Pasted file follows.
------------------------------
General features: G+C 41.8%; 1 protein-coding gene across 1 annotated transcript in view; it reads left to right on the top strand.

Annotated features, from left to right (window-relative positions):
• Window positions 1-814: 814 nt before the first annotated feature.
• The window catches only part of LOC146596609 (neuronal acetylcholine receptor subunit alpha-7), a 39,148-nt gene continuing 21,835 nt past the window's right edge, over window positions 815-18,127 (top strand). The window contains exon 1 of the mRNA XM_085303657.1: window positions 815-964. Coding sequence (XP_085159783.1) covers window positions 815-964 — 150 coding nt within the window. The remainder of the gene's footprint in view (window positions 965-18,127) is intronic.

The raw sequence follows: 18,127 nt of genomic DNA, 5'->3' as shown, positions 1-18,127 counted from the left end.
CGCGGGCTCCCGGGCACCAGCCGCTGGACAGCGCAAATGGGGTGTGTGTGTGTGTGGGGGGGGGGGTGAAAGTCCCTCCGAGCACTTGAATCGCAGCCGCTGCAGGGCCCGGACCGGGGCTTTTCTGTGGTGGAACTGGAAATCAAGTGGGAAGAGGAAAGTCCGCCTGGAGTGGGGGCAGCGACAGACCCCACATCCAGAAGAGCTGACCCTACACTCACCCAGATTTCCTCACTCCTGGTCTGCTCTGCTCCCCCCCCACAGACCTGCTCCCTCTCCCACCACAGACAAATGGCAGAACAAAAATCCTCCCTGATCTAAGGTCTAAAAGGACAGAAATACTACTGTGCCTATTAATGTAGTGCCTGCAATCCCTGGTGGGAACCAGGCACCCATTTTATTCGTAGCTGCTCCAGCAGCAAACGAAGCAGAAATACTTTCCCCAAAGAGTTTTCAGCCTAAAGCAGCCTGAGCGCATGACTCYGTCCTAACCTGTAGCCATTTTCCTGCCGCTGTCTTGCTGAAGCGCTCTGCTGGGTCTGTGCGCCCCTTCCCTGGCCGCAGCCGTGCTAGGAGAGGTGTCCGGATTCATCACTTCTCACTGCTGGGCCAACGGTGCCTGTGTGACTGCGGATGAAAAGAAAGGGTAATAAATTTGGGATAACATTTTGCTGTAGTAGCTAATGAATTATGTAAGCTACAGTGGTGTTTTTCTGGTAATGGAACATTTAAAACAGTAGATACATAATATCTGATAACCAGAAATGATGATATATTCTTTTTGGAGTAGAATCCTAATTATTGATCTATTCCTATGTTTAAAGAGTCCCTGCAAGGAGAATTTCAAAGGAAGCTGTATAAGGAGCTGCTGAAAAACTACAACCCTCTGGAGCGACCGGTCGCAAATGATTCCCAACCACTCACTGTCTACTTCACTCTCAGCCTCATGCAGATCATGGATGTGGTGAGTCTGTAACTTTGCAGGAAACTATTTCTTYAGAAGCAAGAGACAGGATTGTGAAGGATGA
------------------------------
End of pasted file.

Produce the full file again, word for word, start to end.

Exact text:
General features: G+C 41.8%; 1 protein-coding gene across 1 annotated transcript in view; it reads left to right on the top strand.

Annotated features, from left to right (window-relative positions):
• Window positions 1-814: 814 nt before the first annotated feature.
• The window catches only part of LOC146596609 (neuronal acetylcholine receptor subunit alpha-7), a 39,148-nt gene continuing 21,835 nt past the window's right edge, over window positions 815-18,127 (top strand). The window contains exon 1 of the mRNA XM_085303657.1: window positions 815-964. Coding sequence (XP_085159783.1) covers window positions 815-964 — 150 coding nt within the window. The remainder of the gene's footprint in view (window positions 965-18,127) is intronic.

The raw sequence follows: 18,127 nt of genomic DNA, 5'->3' as shown, positions 1-18,127 counted from the left end.
CGCGGGCTCCCGGGCACCAGCCGCTGGACAGCGCAAATGGGGTGTGTGTGTGTGTGGGGGGGGGGGTGAAAGTCCCTCCGAGCACTTGAATCGCAGCCGCTGCAGGGCCCGGACCGGGGCTTTTCTGTGGTGGAACTGGAAATCAAGTGGGAAGAGGAAAGTCCGCCTGGAGTGGGGGCAGCGACAGACCCCACATCCAGAAGAGCTGACCCTACACTCACCCAGATTTCCTCACTCCTGGTCTGCTCTGCTCCCCCCCCACAGACCTGCTCCCTCTCCCACCACAGACAAATGGCAGAACAAAAATCCTCCCTGATCTAAGGTCTAAAAGGACAGAAATACTACTGTGCCTATTAATGTAGTGCCTGCAATCCCTGGTGGGAACCAGGCACCCATTTTATTCGTAGCTGCTCCAGCAGCAAACGAAGCAGAAATACTTTCCCCAAAGAGTTTTCAGCCTAAAGCAGCCTGAGCGCATGACTCYGTCCTAACCTGTAGCCATTTTCCTGCCGCTGTCTTGCTGAAGCGCTCTGCTGGGTCTGTGCGCCCCTTCCCTGGCCGCAGCCGTGCTAGGAGAGGTGTCCGGATTCATCACTTCTCACTGCTGGGCCAACGGTGCCTGTGTGACTGCGGATGAAAAGAAAGGGTAATAAATTTGGGATAACATTTTGCTGTAGTAGCTAATGAATTATGTAAGCTACAGTGGTGTTTTTCTGGTAATGGAACATTTAAAACAGTAGATACATAATATCTGATAACCAGAAATGATGATATATTCTTTTTGGAGTAGAATCCTAATTATTGATCTATTCCTATGTTTAAAGAGTCCCTGCAAGGAGAATTTCAAAGGAAGCTGTATAAGGAGCTGCTGAAAAACTACAACCCTCTGGAGCGACCGGTCGCAAATGATTCCCAACCACTCACTGTCTACTTCACTCTCAGCCTCATGCAGATCATGGATGTGGTGAGTCTGTAACTTTGCAGGAAACTATTTCTTYAGAAGCAAGAGACAGGATTGTGAAGGATGA